A dispute that dates back to 1959 regarding rights to the world-renowned James Bond films has finally been settled after a fierce legal battle that lasted more than 50 years. The James Bond empire boasts 24 films to date, which have grossed a total of more than $1.91 billion domestically, and over $6 billion worldwide, making it the second highest-grossing film series to date, behind Harry Potter.
The copyright dispute began in 1959 when Kevin McClory collaborated with Ian Fleming, the author of the James Bond novels, and writer-for-hire Jack Whittingham, to create the first James Bond script into the novel “Thunderball”. In 1961, the “Thunderball” novel was released and did not give credit to McClory. McClory sued in 1961 over ownership rights, claiming co-authorship and contribution to invention of both characters and elements, including the iconic characters Blofeld and SPECTRE, leading to a settlement between the parties. McClory also took credit for proposing a Bond film set in the Bahamas to Fleming. McClory was given permission to produce the film “Thunderball” following the settlement. Thunderball was released in 1965 and was the fourth film in the series.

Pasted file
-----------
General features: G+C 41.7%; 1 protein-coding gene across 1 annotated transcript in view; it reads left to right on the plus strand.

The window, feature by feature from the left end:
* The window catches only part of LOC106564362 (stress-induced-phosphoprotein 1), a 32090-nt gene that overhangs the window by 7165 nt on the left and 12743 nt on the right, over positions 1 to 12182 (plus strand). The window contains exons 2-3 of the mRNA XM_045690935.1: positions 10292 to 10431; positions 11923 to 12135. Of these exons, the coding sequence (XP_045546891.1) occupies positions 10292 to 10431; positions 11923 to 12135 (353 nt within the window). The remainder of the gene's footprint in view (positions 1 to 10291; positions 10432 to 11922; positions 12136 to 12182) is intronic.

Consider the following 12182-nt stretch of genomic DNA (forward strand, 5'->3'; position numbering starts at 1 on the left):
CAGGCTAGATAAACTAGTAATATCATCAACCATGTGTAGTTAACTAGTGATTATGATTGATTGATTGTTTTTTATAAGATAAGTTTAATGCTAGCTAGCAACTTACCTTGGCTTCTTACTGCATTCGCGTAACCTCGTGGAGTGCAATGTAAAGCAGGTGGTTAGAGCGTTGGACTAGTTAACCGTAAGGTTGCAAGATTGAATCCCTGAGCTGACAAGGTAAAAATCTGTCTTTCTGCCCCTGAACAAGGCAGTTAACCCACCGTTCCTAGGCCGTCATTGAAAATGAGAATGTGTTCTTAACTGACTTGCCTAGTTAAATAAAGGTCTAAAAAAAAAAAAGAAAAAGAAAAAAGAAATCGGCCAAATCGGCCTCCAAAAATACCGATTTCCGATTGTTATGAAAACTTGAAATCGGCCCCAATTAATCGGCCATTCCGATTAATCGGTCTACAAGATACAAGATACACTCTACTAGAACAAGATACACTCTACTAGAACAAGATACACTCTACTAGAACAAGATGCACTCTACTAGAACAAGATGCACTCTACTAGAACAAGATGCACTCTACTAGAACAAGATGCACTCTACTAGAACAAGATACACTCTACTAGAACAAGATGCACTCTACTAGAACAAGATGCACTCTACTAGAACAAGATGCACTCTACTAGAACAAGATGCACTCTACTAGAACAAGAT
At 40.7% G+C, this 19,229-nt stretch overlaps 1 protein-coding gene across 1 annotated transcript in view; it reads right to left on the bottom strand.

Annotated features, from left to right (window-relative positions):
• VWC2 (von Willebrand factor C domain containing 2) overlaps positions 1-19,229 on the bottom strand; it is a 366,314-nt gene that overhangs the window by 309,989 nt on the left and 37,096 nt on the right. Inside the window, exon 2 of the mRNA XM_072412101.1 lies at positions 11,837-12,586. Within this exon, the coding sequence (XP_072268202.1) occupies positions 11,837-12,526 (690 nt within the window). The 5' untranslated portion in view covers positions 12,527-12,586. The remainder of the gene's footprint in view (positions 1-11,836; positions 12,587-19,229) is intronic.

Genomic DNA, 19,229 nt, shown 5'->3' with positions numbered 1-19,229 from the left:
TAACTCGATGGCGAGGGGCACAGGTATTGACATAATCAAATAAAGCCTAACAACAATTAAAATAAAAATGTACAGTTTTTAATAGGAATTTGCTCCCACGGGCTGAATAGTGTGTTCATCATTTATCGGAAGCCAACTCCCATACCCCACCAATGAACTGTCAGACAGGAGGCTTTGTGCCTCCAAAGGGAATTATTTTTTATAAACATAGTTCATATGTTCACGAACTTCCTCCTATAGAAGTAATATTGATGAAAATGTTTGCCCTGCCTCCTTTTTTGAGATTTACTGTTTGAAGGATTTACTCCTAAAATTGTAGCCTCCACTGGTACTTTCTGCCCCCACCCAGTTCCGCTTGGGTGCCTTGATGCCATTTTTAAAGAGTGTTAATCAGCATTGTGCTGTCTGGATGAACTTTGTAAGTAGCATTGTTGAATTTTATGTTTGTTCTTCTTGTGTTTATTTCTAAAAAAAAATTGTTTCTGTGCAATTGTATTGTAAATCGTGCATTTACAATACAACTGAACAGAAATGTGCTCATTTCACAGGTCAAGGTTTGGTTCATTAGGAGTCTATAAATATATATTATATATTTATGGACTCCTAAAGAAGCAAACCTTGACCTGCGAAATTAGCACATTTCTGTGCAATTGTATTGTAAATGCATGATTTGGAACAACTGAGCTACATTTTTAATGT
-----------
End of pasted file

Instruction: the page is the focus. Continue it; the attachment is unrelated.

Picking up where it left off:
But the legal battle was just beginning. According to the law firm BakerHostetler LLP, which represented McClory, following the release of the “Thunderball” film in 1965, varying interpretations over the intellectual property rights granted in the settlement between Fleming and McClory led to an excess of lawsuits which persisted over the course of several decades. Of the lawsuits, several significant rulings followed. These included a London Court in 1983 ruling that McClory was permitted to produce James Bond films. Thus, McClory was able to make the film “Never Say Never Again” in 1983, starring Sean Connery. This film competed directly with “Octopussy”, starring Roger Moore, which was produced by another company, the predecessor to the current producer of James Bond films.
However, McClory suffered a setback in 2001, after the 9th Circuit Court of Appeals in California ruled that he had asserted his claim for royalties from the films too late, and rejected all his royalty claims. McClory also made an attempt to sell the rights to the movies in order to create a Bond film to Sony, but a judge enjoined the studio from being able to do so after MGM filed suit. McClory, a native of Ireland who was once romantically connected to Elizabeth Taylor, eventually died in Dublin in 2006 at the age of 80. His family took up his case, and continued the legal battle with Danjaq LLC, the producer of the James bond films, and Metro Goldwyn Mayer (MGM), the longtime distributor of the James Bond film series.
Finally, on November 15, 2013, after over 50 years of intellectual property disputes, a settlement was announced between Danjaq LLC, Metro Goldwyn Mayer, and the estate of Kevin McClory. The James Bond rights are finally secure, and Danjaq and Metro Goldwyn Mayer have acquired the rights of the McClory family as part of the terms of the settlement agreement. Settlement terms and the amount paid in the settlement were not disclosed to the public.